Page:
settle the question in the States.......

95

96 PAGE. Disestablishment.........

98 In Vermont.....

98 Law of 1801 to appease dissenters not satisfactory..

98 Disestablishment in 1807.........

99 In Connecticul........

99 Could more be asked for than the Law of 1791 granted ? Law quoted. .........

99 Dissenters combine with Republicans to overthrow the Charter government.......

100 Bill of Rights, 1818, destroys the Church establishment. Articles quoted......

101 In New Hampshire..........

101 Baptists recognized as a sect in 1804; Universalists in 1805; Methodists in 1807..........

101 Toleration Act of 1819..........

102 In Maine........

102 Separates from Massachusetts-New constitution puts religion on a voluntary basis.........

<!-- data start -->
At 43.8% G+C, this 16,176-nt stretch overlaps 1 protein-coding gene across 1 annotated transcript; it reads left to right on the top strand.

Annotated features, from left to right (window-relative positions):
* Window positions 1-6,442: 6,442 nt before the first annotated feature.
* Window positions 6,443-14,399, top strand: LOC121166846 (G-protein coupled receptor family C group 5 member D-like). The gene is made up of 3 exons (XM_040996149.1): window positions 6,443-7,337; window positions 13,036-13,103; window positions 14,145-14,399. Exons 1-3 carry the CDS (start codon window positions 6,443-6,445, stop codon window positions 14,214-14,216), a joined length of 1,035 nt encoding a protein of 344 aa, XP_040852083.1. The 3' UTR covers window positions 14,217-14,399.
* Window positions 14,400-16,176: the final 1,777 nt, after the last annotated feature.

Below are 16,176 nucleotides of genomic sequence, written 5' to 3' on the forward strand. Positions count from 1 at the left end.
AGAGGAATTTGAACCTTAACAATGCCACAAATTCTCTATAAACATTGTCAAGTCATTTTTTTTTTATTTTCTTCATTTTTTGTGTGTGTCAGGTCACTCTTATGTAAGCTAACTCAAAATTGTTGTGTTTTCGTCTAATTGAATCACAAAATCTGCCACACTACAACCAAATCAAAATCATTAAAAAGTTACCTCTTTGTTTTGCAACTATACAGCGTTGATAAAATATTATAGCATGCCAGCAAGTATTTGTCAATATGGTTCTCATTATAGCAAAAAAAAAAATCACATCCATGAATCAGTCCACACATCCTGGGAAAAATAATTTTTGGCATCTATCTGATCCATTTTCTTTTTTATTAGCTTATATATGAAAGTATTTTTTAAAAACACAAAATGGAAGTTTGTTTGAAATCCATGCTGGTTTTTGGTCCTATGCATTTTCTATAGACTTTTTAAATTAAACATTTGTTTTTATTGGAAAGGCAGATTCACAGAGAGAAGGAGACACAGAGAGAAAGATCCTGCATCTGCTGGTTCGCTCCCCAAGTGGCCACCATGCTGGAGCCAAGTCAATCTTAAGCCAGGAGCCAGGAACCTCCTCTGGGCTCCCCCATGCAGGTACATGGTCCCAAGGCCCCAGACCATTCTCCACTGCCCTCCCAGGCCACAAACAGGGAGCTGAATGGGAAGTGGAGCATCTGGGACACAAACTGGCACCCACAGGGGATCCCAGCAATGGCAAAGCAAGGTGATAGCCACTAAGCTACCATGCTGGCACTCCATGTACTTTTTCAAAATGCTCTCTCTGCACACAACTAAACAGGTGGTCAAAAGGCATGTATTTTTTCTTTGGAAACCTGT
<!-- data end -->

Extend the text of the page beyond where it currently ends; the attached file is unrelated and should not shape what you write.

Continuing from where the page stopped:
102 Article III of the Bill of Rights quoted......

102 In Massachusetts.......

103 Baptists test Certificate System under Bill of Rights...... 103 Unjust interpretation of the Laws...

104 Religious Freedom Act of 1811........

104 Government by majority......

104 Dedham case cited.........

105 The Unitarian Ascendancy..

106 Disestablishment, 1834......

106

CHURCH AND STATE IN NEW ENGLAND.

CHAPTER I.

INTRODUCTORY.